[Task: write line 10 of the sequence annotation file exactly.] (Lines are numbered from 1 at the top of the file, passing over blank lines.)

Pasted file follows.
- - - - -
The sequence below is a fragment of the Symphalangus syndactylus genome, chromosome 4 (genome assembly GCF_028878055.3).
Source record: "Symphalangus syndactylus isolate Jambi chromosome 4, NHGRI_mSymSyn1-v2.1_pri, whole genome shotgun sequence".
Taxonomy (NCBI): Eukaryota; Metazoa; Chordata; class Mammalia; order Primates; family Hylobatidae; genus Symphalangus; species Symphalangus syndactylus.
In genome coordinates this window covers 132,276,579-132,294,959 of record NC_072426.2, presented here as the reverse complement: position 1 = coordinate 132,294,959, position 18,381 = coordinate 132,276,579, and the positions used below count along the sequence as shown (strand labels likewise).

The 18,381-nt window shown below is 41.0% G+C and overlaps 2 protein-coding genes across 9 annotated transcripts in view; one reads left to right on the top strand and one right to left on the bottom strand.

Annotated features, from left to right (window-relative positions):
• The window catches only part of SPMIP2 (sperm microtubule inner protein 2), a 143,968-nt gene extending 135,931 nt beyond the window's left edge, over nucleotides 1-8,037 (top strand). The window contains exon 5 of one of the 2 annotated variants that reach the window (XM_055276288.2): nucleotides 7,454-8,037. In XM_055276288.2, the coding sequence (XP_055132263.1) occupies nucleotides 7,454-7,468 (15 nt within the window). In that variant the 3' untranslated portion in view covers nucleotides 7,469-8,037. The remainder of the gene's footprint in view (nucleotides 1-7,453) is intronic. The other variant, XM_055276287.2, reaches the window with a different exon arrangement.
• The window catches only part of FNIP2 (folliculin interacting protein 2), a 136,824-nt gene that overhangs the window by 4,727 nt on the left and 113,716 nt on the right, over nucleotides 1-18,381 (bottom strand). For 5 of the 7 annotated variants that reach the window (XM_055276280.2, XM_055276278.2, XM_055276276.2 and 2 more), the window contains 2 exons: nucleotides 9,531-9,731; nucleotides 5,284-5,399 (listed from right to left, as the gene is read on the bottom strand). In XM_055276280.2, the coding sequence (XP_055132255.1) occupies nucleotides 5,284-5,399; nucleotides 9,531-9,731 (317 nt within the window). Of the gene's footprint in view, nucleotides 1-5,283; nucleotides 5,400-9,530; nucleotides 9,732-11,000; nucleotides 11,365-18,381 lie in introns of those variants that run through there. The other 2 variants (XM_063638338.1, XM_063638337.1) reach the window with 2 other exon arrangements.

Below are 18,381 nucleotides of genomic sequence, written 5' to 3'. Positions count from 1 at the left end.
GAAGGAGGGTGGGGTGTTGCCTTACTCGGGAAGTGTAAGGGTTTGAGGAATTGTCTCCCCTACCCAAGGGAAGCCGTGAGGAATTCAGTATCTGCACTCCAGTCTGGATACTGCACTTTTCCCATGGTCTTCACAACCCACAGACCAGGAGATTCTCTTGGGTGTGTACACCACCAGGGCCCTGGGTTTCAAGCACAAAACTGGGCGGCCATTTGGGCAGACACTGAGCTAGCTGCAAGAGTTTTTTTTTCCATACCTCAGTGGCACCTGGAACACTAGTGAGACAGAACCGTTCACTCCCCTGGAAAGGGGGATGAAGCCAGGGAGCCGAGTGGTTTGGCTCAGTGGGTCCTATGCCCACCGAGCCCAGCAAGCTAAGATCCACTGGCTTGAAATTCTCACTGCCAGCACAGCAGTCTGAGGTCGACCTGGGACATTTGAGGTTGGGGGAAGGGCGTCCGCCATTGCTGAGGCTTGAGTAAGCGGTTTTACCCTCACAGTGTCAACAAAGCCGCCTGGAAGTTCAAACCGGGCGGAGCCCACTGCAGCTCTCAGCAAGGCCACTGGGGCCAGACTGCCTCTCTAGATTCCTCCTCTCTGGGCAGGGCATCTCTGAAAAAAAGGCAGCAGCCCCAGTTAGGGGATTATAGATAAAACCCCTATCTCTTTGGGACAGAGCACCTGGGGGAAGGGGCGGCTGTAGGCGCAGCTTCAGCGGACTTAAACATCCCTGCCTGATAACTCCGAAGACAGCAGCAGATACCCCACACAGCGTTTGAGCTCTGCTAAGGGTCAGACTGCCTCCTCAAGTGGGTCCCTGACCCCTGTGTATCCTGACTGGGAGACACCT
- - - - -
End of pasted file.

GAAGGAGGGTGGGGTGTTGCCTTACTCGGGAAGTGTAAGGGTTTGAGGAATTGTCTCCCCTACCCAAGGGAAGCCGTGAGGAATTCAGTATCTGCACTCCAGTCTGGATACTGCACTTTTCCCATGGTCTTCACAACCCACAGACCAGGAGATTCTCTTGGGTGTGTACACCACCAGGGCCCTGGGTTTCAAGCACAAAACTGGGCGGCCATTTGGGCAGACACTGAGCTAGCTGCAAGAGTTTTTTTTTCCATACCTCAGTGGCACCTGGAACACTAGTGAGACAGAACCGTTCACTCCCCTGGAAAGGGGGATGAAGCCAGGGAGCCGAGTGGTTTGGCTCAGTGGGTCCTATGCCCACCGAGCCCAGCAAGCTAAGATCCACTGGCTTGAAATTCTCACTGCCAGCACAGCAGTCTGAGGTCGACCTGGGACATTTGAGGTTGGGGGAAGGGCGTCCGCCATTGCTGAGGCTTGAGTAAGCGGTTTTACCCTCACAGTGTCAACAAAGCCGCCTGGAAGTTCAAACCGGGCGGAGCCCACTGCAGCTCTCAGCAAGGCCACTGGGGCCAGACTGCCTCTCTAGATTCCTCCTCTCTGGGCAGGGCATCTCTGAAAAAAAGGCAGCAGCCCCAGTTAGGGGATTATAGATAAAACCCCTATCTCTTTGGGACAGAGCACCTGGGGGAAGGGGCGGCTGTAGGCGCAGCTTCAGCGGACTTAAACATCCCTGCCTGATAACTCCGAAGACAGCAGCAGATACCCCACACAGCGTTTGAGCTCTGCTAAGGGTCAGACTGCCTCCTCAAGTGGGTCCCTGACCCCTGTGTATCCTGACTGGGAGACACCT